The second mistake was the expansion of the concept of genocide, erasing the differences between the Holocaust and other totalitarian crimes (sadly, Lithuanian émigrés encouraged this sort of conceptual expansion even before independence was restored). The museum in the center of Vilnius should be called, for example, the museum of Communist crimes, rather than the genocide museum. Otherwise it will always be a source of tension and conflict, in opposition to common sense and against the interest of the Lithuanian state.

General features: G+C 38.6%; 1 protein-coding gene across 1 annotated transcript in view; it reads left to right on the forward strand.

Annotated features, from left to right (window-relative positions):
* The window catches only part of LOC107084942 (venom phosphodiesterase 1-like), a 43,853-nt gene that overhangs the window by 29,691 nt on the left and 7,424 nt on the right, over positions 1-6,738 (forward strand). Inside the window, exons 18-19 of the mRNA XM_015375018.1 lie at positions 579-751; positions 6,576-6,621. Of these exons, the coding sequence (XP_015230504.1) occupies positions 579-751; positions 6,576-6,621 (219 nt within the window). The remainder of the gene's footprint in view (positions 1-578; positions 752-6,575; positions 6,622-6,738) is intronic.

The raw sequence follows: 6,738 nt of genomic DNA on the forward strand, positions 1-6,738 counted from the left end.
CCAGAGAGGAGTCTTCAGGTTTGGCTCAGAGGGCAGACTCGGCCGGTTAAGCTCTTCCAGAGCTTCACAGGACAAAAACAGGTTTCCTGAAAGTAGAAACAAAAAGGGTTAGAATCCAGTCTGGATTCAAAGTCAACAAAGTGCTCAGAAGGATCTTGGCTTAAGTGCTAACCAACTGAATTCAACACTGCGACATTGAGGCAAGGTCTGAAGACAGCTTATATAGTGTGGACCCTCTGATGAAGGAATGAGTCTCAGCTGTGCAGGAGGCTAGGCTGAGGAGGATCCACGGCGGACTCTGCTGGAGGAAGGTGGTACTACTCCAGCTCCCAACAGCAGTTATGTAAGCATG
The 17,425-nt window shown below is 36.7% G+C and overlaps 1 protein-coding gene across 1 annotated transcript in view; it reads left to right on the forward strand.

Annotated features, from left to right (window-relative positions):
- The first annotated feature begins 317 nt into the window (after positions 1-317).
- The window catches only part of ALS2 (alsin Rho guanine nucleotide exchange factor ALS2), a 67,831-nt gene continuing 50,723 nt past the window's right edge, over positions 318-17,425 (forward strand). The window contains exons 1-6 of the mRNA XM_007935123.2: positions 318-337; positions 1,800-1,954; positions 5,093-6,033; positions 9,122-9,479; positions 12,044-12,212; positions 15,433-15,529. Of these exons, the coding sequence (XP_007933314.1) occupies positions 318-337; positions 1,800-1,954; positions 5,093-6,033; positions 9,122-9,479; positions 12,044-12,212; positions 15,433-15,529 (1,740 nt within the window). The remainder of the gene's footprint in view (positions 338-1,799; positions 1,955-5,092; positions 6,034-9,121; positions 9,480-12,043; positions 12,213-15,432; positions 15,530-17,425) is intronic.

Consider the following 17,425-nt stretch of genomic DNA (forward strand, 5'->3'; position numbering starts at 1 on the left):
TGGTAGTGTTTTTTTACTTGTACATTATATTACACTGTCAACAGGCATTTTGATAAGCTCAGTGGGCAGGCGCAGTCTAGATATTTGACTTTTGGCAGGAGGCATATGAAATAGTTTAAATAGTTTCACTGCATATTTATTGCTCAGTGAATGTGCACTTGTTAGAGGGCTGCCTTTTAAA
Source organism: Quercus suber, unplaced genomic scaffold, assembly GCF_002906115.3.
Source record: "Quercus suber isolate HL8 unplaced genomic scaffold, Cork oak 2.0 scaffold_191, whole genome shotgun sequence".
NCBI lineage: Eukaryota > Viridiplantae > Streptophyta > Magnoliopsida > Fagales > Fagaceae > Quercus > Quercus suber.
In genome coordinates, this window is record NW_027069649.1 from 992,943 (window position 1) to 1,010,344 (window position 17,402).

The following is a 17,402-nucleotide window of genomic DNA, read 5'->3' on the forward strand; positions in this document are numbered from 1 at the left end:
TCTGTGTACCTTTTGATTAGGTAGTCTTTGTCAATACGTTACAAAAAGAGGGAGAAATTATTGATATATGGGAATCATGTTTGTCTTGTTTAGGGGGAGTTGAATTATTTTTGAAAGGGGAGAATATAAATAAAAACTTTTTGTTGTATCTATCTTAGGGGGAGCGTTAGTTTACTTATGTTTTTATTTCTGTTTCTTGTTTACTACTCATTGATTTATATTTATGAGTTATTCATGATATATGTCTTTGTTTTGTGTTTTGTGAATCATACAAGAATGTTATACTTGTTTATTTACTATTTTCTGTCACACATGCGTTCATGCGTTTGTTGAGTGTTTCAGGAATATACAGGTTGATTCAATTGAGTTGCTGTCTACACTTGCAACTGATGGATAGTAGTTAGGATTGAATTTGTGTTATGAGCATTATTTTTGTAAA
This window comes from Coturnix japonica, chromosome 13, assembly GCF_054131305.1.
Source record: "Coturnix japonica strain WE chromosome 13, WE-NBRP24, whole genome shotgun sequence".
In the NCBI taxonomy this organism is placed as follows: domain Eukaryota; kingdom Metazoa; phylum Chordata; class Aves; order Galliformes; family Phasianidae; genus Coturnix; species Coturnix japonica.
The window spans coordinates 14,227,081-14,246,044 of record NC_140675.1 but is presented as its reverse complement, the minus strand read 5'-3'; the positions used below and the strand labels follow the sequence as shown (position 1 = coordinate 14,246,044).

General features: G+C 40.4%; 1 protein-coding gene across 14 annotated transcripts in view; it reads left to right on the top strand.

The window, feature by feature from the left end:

The issue of relations with Russia is the most complicated, because Russia today provides many reasons for distrust. But there’s no need to exaggerate, and it’s worth remembering that affairs could turn in an entirely new direction. Dozens of our political scientists and journalists have made it their job to unmask Russia (and also unmasking Vilnius Poles and ―false Jewish claims‖). Under the way of thinking they propagate, Russia’s interests are always inimical to Lithuania’s interests, and things cannot be otherwise; the Russians are in no way the victims of Stalinism but rather fully cognizant proponents and maintainers of it (at the same time these scientists and journalists let their audience know that Stalinism is a hundred times worse than Nazism). Whatever Russia’s actions, according to this point of view, Russia’s intentions are always evil. Every enemy of Russia, no matter whether irresponsible, incompetent or not especially civilized, is automatically Lithuania’s friend. If Russia succeeds, this is horrible, and if Russia experiences setbacks, this is a great boon. A flourishing Russia, which would experience an economic and cultural rebirth, would be the worst of all possible things to happen to Russia’s neighbors and the world.  Naïve or greedy Westerners, who have almost reached an agreement with Russia, thus dooming us to an unknown but undoubtedly ugly fate, don’t understand this. All this recalls a cartoon I saw recently in a Polish magazine.